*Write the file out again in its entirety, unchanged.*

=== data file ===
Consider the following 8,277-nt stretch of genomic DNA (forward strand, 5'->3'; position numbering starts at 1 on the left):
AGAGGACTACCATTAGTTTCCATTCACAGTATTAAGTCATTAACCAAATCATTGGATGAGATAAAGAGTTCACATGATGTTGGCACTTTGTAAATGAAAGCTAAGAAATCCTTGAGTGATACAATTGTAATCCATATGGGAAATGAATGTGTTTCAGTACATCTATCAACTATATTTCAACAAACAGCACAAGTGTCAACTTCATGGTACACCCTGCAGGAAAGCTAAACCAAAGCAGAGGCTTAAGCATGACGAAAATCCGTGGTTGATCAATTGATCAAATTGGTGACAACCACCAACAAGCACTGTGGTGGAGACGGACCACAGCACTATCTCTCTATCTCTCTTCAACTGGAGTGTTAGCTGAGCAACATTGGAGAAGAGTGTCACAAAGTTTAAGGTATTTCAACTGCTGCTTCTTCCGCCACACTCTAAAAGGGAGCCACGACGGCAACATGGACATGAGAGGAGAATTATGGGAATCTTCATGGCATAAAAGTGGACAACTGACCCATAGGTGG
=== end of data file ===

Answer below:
Consider the following 8,277-nt stretch of genomic DNA (forward strand, 5'->3'; position numbering starts at 1 on the left):
AGAGGACTACCATTAGTTTCCATTCACAGTATTAAGTCATTAACCAAATCATTGGATGAGATAAAGAGTTCACATGATGTTGGCACTTTGTAAATGAAAGCTAAGAAATCCTTGAGTGATACAATTGTAATCCATATGGGAAATGAATGTGTTTCAGTACATCTATCAACTATATTTCAACAAACAGCACAAGTGTCAACTTCATGGTACACCCTGCAGGAAAGCTAAACCAAAGCAGAGGCTTAAGCATGACGAAAATCCGTGGTTGATCAATTGATCAAATTGGTGACAACCACCAACAAGCACTGTGGTGGAGACGGACCACAGCACTATCTCTCTATCTCTCTTCAACTGGAGTGTTAGCTGAGCAACATTGGAGAAGAGTGTCACAAAGTTTAAGGTATTTCAACTGCTGCTTCTTCCGCCACACTCTAAAAGGGAGCCACGACGGCAACATGGACATGAGAGGAGAATTATGGGAATCTTCATGGCATAAAAGTGGACAACTGACCCATAGGTGG